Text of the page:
Monday, 17 September 2012

Ganging up on Gazprom

Here's an amusing turn of events.  At the end of last month, Russia - after 18 years of trying - was admitted to the WTO.

Welcome to the world of free trade !  Within days, the EC announced proceedings against Gazprom under Competition law, on three counts, focusing on Gazprom's activities in Eastern Europe:
  • hindering the free flow of gas by use of 'no-resale' clauses in contracts;
  • preventing diversification of supply by frustrating third-party access to, and development of, gas infrastructure;
  • insisting on pricing gas using oil-indexed pricing formulae.
One hopes the EC doesn't waste too much of our money on their investigation and I can assist them in this regard.  On count 1, a cursory examination of the relevant contracts will do the trick: guilty as charged.  (And while you are at it, check the big gas sales contracts made by Algerian state company Sonatrach to France, Spain and Italy - you'll find the same there, too.)

On the second you may have a bit more trouble because there will be less of a paper-trail, and some of the European companies who could spill the beans are strongly inclined not to.  Nil desperandum, because to establish charge no.3 you need only read the collected public works of Gazprom speakers at energy conferences over the past 5 years.

Putin seems to be sweating a little over this (wonder why ?) and has rushed to hinder the process.  As well he might because there is no telling where this could eventually lead.  (Hint to EC: broaden your scope to Italy ...)

What has triggered this action ?  You may recall that, of the two big German energy companies that have been bleeding white from importing oil-indexed Russian gas, E.on - always much closer to Gazprom - settled earlier this year but RWE was hanging in for much bigger concessions, and they gave fair warning.  This is RWE's ace: they have made several large acquisitions in the Eastern European energy sector, thorough which they obtained all the paperwork necessary to prove the case.



Blue Eyes said...


Nick Drew said...

well glad someone thinks so !

Elby the Beserk said...

I guess the discovery of huge reserves of Shale has & oil in Eastern Europe will force Gazprom to change their tack?

Or will it? I defer to the expert!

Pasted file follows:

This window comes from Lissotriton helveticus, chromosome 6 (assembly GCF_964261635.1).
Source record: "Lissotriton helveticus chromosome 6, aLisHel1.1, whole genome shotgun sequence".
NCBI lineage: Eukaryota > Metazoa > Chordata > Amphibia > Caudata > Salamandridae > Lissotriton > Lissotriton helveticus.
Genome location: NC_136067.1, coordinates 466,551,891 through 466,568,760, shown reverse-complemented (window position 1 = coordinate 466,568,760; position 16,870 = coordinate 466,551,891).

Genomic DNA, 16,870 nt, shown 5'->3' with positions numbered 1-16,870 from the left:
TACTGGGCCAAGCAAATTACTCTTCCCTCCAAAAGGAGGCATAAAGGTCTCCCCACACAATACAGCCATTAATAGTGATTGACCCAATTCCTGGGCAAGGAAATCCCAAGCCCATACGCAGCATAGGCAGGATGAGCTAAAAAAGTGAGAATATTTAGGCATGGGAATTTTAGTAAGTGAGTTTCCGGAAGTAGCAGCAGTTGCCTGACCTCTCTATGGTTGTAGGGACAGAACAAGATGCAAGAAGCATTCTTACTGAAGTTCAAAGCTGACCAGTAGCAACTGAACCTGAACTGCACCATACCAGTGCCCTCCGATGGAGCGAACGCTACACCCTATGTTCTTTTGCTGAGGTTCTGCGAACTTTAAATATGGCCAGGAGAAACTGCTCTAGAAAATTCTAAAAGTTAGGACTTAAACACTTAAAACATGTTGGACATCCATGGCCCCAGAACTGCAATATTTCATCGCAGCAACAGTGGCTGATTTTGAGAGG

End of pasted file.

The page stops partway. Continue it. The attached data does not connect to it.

Elby the Beserk said...

Link to above re Shale & Eastern Yurp

Blue Eyes said...

One question about the German (and other) contracts. Why did the customers agree to them??

Foolishness or is this where the abuse of a dominant position comes in?

rwendland said...

Blue Eyes, I thought the Germans agreed the contracts to get the pipelines from the Soviet Union built to supply them. If someone is to build a $billion-ish of infrastructure, I don't think it is unusual to pre-sign up customers on long contracts to ensure the expensive capital will make a return. So there is some logic to it, though maybe the Germans etc cut a very poor deal.

ND will probably put me right on this!

Nick Drew said...

Elby - yes, but even more so the discoveries of astronomic quantities of shale in China

in total with US shale reserves, not only does this queer Gazprom's pitch but eventually also OPEC's

BE, Mr W is right, up to a point; there is good reason why Gazprom needed secure, long-term contracts before building the infrastructure - but that alone doesn't justify oil-price indexation

originally there was (in the 70's) a passable rationale for oil indexation - I could bore for England on this - but this was gone by the late 90's and has only survived because (a) Gazprom insisted - and they are 'quite forceful' - and (b) until the start of the current serious economic downturn (= 4th qtr 2008, as far as gas demand is concerned) there wasn't any significant downside for E.on, RWE, GdF et al

(and they have a habit of going along with whatever Gazprom wants ...)

but as the recession- and shale-driven gas glut hit the markets in 2008-09, and the spot-market price of gas cratered, anyone buying large quantities at oil-indexed prices started suffering badly

now here's the rub: our continental friends buy this gas under Civil Code contracts, which at least means they can demand a renegotiation of the price, (on pain of going to court where a judge will be willing to reset the price, under Civil Code principles of 'balance of economic advantage')

it's symmetrical - if Gazprom was suffering unduly, they could appeal to the courts too

now it's very rare for either of the parties to press the red button and actually go to court, because what a judge decides can be pretty quirky; so first they get into protracted session in the smoke-filled room and/or arbitration, in an attempt to thrash things out

this can sometimes take years

it seems E.on are satisfied with their negotiated outcome - but they have always been the closest to Gazprom, and the most emollient

RWE have been suffering more, and have less attachment to Gp

the whole Civil Code thing is of course anathema to businessmen brought up on Common Law: aside from these big gas contracts I don't know of any really large-scale international business that isn't done under either English jurisdiction, New York, or (for specialised oil deals) Harris County Texas (= Houston)

of course the continentals hate this; tough shit !